FIG. 4B shows a dielectric substrate 404 having a plurality of electrically conductive circuitry traces 405 partially covered by the solder mask 406. The traces 405 on the substrate 404 extend to via holes 407 and split into a plurality of leads 408 which are bent towards the inside of the via holes. Via holes 407 are arranged in such a manner that the terminal pads 402 of the integrated circuit chip 401 can be totally or partially exposed when integrated circuit chip 401 is subsequently mounted on the substrate 404. The bent leads 408 serve as electrically connecting channels for respective traces 405 of the substrate 404 with respective terminal pads 402 of the integrated circuit chip 401.
As shown in FIG. 4C, the substrate 404 is brought in contact with a molten solder bath (Sn-Pb) from the surface opposite solder mask 406 where there is no circuitry thereon. Solder 409 is readily deposited onto the leads 407 the moment they contact the molten solder bath.
As shown in FIG. 4D, the IC chip 401 is next securely attached to the substrate 404 by adhesive paste ABLESTIK “ABLEBOND 961-2” 410.
FIG. 4E shows the solder 409 on the IC terminal pads 402 after the assembly is placed in a conventional re-flow oven that causes solder 409 to reflow onto and cover pads 402, thereby forming integrated solder joints that contact and electrically connect leads 408 to pads 402. As is seen, the solder joints contact top and bottom portions of the sidewalls of via holes 407 between leads 408 and pads 402 without contacting central portions of the sidewalls between the top and bottom portions of the sidewalls.
FIG. 4F shows the solder ball 411 is attached to the trace 405 at the opening site of the solder mask 406 to provide the finished assembly for the next level connection.
It is to be understood that many solder systems including lead-free ones can be applied and serve the connection purpose.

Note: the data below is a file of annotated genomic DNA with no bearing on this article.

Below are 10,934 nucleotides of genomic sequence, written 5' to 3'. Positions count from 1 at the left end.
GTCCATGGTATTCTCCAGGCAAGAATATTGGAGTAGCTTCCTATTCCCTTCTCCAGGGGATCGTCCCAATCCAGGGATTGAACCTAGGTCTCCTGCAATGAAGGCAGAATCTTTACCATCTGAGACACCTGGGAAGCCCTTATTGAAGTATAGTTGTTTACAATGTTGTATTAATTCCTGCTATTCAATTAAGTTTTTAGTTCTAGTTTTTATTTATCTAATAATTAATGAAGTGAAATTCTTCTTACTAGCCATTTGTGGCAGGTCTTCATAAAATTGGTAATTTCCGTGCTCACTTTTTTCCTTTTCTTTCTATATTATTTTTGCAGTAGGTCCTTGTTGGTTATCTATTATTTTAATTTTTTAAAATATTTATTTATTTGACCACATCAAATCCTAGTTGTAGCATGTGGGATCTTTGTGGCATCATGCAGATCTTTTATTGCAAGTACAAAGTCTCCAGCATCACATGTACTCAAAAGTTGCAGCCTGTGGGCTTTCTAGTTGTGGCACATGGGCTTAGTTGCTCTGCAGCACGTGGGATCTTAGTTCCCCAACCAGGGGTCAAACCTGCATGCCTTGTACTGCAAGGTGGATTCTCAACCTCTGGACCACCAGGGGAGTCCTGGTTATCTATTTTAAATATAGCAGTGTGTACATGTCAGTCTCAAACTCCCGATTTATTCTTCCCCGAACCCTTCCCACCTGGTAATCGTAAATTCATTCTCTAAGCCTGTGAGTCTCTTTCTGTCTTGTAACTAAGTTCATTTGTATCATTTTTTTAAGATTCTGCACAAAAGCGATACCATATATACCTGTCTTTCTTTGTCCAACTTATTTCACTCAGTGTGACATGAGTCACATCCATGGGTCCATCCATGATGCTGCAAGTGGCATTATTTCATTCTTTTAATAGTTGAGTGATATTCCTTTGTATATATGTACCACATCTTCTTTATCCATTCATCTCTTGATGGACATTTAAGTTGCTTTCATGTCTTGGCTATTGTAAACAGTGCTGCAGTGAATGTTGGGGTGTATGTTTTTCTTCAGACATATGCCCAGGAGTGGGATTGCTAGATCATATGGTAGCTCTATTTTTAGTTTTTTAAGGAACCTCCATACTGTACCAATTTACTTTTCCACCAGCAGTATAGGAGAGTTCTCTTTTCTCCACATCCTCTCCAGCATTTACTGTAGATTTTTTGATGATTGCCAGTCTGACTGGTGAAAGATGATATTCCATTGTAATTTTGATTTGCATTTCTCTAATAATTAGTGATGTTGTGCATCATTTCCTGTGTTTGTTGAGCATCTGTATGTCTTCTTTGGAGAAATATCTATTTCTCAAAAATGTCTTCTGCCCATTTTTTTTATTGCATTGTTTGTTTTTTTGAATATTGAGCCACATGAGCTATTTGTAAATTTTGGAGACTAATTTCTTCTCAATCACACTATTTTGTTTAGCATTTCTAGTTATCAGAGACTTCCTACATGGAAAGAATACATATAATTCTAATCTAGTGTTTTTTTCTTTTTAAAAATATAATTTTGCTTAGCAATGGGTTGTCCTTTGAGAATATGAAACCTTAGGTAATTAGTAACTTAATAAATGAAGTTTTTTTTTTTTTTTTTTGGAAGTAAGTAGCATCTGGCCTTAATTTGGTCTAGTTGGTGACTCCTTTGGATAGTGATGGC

The present invention may be embodied in other specific forms without departing from the spirit or essential characteristics thereof. The presently disclosed embodiments are, therefore, to be considered in all respects as illustrative and not restrictive, the scope of the invention being indicated by the appended claims and all changes which come within the meaning and range of equivalency of the claims are, therefore, to be embraced therein.
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|U.S. Classification||438/121, 438/106, 438/123, 257/E21.509, 257/E23.078|
|International Classification||H01L21/60, H01L23/48|
|Cooperative Classification||H01L2924/01029, H01L2924/0103, H01L24/72, H01L2924/01077, H01L2924/01079, H01L2924/01082, H01L2924/01046, H01L2924/14, H01L2924/01015, H01L2924/19041, H01L2924/01078, H01L2924/01075, H01L2924/30107, H01L2924/01013, H01L24/50, H01L2924/19043, H01L2924/01327, H01L2924/01033, H01L2924/01024, H01L2924/01005, H01L2924/01006, H01L2924/01019|
|European Classification||H01L24/72, H01L24/50|
|Sep 8, 2005||FPAY||Fee payment|
Year of fee payment: 4
|Dec 2, 2009||FPAY||Fee payment|
Year of fee payment: 8
|Jan 17, 2014||REMI||Maintenance fee reminder mailed|
|Jun 11, 2014||LAPS||Lapse for failure to pay maintenance fees|
|Jul 29, 2014||FP||Expired due to failure to pay maintenance fee|
Effective date: 20140611